Timecode (2000)

R   |    |  Drama, Romance


Timecode (2000) Poster

Four frames of simultaneous action that alternately follow a smitten lesbian lover as she obsesses over her partner's dalliances and the tense goings-on of a Hollywood film production company.


6/10
6,301

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  • Rose & Lauren
  • Stellan Skarsgård with director Mike Figgis
  • Salma Hayek and Jeanne Tripplehorn in Timecode (2000)
  • Stellan Skarsgård stars as Alex Green
  • Saffron Burrows in Timecode (2000)
  • Mike Figgis in Timecode (2000)

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2 September 2000 | The_Movie_Cat
6
| "The capitalistic society we are living in has absorbed all the innovations"
In an age where top-rated films involve Australians in xenophobic, concocted histories, or should-know-better Oscar winners in films about nicking cars, innovation seems rarely welcome.

It comes as no surprise then that the first film to be told via four separate panels on the screen, with continuous 93m takes and improvisation should only be shown on one single screen in the whole of the West Midlands.

What did surprise me, however, is that the film isn't that good. It is above average, though is too mainstream to really appeal to the artset, and too arty to interest a mainstream audience. The attention is directed around the four separate panels by virtue of judicious sound editing; dips and fades occurring throughout.

Of the four panels, while their fixations may merge or change, generally speaking they take the following form: the top two are the serious ones, the upper left seeing Lauren Hathaway (Jeanne Tripplehorn) using surveillance to listen in on her girlfriend's conversations, whom she (correctly) suspects is having an affair. The upper right is the dullest, a meandering affair with the self-absorbed Emma (Saffron Burrows) who goes through counselling and has very little interaction or involvement with the rest of the film.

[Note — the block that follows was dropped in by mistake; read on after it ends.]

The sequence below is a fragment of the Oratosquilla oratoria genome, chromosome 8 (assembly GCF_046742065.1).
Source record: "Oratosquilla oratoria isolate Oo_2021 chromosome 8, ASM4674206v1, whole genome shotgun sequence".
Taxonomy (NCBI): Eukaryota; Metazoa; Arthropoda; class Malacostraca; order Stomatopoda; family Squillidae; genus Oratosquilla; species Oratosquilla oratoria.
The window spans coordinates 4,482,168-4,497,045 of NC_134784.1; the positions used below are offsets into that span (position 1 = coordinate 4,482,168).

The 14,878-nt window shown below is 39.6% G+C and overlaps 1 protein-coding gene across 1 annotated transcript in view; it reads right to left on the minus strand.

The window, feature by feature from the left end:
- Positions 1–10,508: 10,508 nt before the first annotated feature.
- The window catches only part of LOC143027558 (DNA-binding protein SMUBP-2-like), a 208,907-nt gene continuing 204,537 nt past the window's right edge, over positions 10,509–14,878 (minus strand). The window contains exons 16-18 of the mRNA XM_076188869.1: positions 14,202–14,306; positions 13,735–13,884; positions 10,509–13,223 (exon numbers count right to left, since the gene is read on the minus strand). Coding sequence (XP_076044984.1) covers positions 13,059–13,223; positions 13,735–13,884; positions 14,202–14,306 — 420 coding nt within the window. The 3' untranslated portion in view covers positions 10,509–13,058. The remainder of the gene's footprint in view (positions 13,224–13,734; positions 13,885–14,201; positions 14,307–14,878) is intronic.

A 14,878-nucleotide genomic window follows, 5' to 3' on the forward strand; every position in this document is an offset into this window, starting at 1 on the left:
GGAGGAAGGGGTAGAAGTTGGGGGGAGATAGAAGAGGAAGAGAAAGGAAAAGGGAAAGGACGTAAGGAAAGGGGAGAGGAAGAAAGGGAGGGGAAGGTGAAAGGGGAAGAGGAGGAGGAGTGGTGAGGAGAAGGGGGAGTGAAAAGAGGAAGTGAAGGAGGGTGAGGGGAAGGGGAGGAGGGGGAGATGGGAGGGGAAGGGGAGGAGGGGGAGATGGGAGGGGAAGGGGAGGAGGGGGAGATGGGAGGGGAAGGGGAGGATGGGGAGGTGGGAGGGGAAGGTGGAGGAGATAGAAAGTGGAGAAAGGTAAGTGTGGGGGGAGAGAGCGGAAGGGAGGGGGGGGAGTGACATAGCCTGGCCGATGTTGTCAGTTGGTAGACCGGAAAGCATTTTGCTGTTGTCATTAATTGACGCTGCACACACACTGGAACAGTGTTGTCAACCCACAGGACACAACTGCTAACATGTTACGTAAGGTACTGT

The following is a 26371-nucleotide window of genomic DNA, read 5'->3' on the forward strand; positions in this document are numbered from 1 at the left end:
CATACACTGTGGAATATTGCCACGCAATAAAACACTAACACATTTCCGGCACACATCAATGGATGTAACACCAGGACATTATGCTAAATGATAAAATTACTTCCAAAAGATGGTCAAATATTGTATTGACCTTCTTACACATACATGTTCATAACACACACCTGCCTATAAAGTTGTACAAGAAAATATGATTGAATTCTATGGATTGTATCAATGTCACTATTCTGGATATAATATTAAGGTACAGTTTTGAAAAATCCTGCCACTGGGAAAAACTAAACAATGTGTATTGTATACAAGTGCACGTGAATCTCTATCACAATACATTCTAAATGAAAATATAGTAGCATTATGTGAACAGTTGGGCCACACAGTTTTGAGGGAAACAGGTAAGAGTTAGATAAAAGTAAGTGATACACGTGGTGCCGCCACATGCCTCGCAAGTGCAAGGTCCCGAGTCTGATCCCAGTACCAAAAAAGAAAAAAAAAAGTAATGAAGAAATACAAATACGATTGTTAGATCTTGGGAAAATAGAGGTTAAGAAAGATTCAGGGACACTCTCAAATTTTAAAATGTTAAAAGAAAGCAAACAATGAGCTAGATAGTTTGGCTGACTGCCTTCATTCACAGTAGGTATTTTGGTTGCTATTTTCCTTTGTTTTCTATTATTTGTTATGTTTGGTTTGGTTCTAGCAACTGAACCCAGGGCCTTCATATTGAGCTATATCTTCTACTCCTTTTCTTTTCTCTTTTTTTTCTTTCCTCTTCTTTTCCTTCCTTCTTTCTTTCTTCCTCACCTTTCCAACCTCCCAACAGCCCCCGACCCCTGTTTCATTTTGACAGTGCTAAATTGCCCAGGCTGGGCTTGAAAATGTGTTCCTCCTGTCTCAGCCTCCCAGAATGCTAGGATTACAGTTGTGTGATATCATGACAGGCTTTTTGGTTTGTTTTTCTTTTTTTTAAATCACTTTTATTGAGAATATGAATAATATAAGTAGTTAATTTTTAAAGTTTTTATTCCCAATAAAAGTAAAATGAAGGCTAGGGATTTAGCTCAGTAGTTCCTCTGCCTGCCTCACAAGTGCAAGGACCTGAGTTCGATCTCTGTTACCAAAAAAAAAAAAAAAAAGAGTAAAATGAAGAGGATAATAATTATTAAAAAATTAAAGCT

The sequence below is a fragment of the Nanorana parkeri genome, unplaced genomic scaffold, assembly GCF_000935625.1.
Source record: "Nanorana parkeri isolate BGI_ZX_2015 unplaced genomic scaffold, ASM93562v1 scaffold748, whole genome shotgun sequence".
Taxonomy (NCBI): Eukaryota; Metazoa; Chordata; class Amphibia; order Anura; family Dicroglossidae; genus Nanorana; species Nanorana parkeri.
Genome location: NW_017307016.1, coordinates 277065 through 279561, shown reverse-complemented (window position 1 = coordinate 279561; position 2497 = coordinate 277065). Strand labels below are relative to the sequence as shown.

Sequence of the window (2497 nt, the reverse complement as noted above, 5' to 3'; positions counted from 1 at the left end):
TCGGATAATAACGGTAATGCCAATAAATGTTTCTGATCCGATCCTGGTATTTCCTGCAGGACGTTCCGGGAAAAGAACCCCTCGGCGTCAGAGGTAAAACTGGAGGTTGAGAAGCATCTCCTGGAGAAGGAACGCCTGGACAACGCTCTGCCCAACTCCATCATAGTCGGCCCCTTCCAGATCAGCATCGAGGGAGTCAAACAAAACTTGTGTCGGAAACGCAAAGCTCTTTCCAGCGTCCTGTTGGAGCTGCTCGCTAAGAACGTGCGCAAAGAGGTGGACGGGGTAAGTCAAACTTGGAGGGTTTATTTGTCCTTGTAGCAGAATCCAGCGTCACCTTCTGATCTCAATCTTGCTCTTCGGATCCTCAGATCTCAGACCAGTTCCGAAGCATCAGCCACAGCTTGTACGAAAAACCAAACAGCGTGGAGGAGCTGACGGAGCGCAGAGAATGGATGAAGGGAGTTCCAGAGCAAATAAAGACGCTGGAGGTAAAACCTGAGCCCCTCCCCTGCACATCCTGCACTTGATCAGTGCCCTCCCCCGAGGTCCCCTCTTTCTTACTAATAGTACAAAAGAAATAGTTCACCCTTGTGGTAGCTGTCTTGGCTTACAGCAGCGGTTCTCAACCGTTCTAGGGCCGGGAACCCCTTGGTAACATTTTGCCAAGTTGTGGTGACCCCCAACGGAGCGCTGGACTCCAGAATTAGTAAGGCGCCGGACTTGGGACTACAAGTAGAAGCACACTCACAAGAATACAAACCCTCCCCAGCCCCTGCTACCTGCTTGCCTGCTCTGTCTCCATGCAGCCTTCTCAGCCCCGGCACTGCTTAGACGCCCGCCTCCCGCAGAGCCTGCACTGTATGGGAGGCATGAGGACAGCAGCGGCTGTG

Lower left are the cast-offs, often sharing perspective with its adjacent panels and mostly being used for light relief. Lower right, arguably the most interesting, is centred on a movie production meeting which allows for some industry parodies. These include movies such as "Time Toilet", "Bitch" and a hip-hop Soviet incidental music that offers "Can you dig it - Trotsky in da house!"

I did chuckle at the Asian staff member whose name - Connie Ling - produces sniggers when introduced, though Onyx Richardson's (Golden Brooks) assertion that black people get short shrift in film seems hollow when you consider the only thing her character gets to talk about is her colour, and that she's the only black cast member. The film's lesbian relationships also seem only there for titillation. Lastly, when you meet a character who pitches a film based around four separate panels and continuous takes (dismissed by a committee member as "pretentious s***") you realise that this film either isn't as clever as it thinks it is or too clever by half. Without the gimmickry - and it could easily get by with only half of it's four screens - this would be a forgettable 4. Therefore, isn't it a pity that the innovation wasn't applied to a better movie? 6/10.

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